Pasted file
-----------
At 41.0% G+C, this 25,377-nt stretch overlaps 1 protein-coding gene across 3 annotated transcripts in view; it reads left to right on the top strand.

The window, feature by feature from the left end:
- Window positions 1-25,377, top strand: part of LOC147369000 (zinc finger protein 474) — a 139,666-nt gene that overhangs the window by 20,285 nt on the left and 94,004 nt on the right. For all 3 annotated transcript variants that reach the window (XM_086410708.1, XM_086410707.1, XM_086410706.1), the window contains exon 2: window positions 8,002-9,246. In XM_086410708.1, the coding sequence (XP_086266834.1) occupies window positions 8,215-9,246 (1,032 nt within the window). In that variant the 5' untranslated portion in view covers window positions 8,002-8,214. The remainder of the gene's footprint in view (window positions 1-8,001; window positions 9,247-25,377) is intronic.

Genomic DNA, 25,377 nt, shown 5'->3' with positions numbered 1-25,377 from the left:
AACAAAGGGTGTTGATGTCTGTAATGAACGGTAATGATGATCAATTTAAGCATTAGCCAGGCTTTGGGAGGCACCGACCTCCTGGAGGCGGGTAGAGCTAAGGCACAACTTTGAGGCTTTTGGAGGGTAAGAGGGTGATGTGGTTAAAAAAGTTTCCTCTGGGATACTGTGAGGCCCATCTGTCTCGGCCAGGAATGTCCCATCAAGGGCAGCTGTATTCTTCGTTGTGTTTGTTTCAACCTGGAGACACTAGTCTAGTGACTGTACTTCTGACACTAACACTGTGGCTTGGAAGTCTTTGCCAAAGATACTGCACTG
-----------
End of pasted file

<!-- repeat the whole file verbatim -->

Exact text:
At 41.0% G+C, this 25,377-nt stretch overlaps 1 protein-coding gene across 3 annotated transcripts in view; it reads left to right on the top strand.

The window, feature by feature from the left end:
- Window positions 1-25,377, top strand: part of LOC147369000 (zinc finger protein 474) — a 139,666-nt gene that overhangs the window by 20,285 nt on the left and 94,004 nt on the right. For all 3 annotated transcript variants that reach the window (XM_086410708.1, XM_086410707.1, XM_086410706.1), the window contains exon 2: window positions 8,002-9,246. In XM_086410708.1, the coding sequence (XP_086266834.1) occupies window positions 8,215-9,246 (1,032 nt within the window). In that variant the 5' untranslated portion in view covers window positions 8,002-8,214. The remainder of the gene's footprint in view (window positions 1-8,001; window positions 9,247-25,377) is intronic.

Genomic DNA, 25,377 nt, shown 5'->3' with positions numbered 1-25,377 from the left:
AACAAAGGGTGTTGATGTCTGTAATGAACGGTAATGATGATCAATTTAAGCATTAGCCAGGCTTTGGGAGGCACCGACCTCCTGGAGGCGGGTAGAGCTAAGGCACAACTTTGAGGCTTTTGGAGGGTAAGAGGGTGATGTGGTTAAAAAAGTTTCCTCTGGGATACTGTGAGGCCCATCTGTCTCGGCCAGGAATGTCCCATCAAGGGCAGCTGTATTCTTCGTTGTGTTTGTTTCAACCTGGAGACACTAGTCTAGTGACTGTACTTCTGACACTAACACTGTGGCTTGGAAGTCTTTGCCAAAGATACTGCACTG